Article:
Today in History: 24th of January


On this day in history...

Emily Hobhouse reports on British concentration camp during the Second Anglo-Boer War 

On the 24th of January 1901, the British social activist, Emily Hobhouse, bore witness to the appalling conditions at a British concentration camp in Bloemfontein.

She would continue to investigate the conditions within various camps alongside her campaigning in opposition to them, criticising the British government for its negligence and ill-treatment of Boer women and children.

Hobhouse would later be awarded honorary South African citizenship for her efforts against the camps.

The British concentration camps, which housed Boer women and children, were formed in the wake of the infamous British strategy to end the Boer guerrilla-warfare by completely demoralising the Boers.

The British “Scorched Earth” policy devastated Boer farms, which included livestock and crops, by utterly destroying them and, in addition, placing Boer women and children in poorly-kept camps.

In these camps, as many as 25 000 perished.


Chilean earthquake

On the 24th of January 1939, an earthquake, with a rating of 8.3 on the Richter scale, laid waste to much of the South American nation of Chile.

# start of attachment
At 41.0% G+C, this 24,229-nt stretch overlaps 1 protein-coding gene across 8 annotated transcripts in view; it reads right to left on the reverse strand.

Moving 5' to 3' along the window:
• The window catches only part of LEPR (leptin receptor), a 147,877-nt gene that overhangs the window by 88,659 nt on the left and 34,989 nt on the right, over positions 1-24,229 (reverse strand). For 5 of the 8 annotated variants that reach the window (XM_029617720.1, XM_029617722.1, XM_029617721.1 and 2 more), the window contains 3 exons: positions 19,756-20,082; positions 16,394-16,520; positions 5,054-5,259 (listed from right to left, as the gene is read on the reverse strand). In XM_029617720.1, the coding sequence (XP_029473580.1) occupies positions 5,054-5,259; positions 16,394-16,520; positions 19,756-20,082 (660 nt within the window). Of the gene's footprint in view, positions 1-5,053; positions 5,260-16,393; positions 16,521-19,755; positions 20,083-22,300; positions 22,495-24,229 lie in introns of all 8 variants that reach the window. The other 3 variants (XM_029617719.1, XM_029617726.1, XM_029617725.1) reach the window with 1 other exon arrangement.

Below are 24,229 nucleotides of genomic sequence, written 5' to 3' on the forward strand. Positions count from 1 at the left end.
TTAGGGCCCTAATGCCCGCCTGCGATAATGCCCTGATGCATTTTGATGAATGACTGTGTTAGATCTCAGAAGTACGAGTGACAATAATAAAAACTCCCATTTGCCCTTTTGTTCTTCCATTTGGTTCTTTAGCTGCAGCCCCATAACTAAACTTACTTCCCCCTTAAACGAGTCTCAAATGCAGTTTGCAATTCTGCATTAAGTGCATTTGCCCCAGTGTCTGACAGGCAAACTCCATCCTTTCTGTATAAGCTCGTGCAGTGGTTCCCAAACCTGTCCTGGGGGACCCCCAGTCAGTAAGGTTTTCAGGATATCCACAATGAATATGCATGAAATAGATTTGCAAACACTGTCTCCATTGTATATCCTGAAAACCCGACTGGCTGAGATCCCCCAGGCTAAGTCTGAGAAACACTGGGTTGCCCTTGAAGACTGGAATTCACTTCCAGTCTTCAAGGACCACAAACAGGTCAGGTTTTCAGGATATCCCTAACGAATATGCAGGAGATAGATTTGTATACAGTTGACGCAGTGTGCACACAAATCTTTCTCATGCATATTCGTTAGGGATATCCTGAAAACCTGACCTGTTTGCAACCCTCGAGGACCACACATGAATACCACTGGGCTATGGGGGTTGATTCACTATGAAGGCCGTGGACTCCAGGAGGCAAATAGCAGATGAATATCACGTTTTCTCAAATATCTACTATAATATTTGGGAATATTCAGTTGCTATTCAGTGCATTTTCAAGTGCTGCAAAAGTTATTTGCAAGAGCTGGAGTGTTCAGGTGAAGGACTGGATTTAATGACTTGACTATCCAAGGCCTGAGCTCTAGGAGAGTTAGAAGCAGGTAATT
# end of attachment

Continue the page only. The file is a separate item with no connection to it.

The quake lasted only three minutes, yet took the lives of approximately 30 000 people, whilst leaving 50 000 injured.

The destruction was huge, leaving little standing in many areas.

America and Britain would send in support to help amid the destruction, a destruction which would soon be man-made in September, that year, when the Second World War broke out in Europe.


50th anniversary of Winston Churchill’s death 

On the 24th of January 1965, one of the most famous British politicians in history, namely Winston Churchill, passed away.

Today marks the 50th anniversary of the former British Prime Minister’s death.

Winston Churchill served as Prime Minister of Britain throughout the vast majority of the Second World War, and saw the nation to victory in Europe.

Churchill’s speech after the evacuation of Dunkirk in France, which included his famous words “we will fight them on the beaches...”, would see the island ride out Germany’s attempt at taking it in the well-known Battle of Britain, before marching into Europe after the D-Day invasion of 1944 and, in the end, claiming victory, alongside their allies, in 1945, over their German aggressor, namely the Nazi regime.  

His death was followed by a massive funeral procession in which thousands of people lined the streets to witness his coffin, covered by the Union Jack, be carried off to its resting place at Westminster.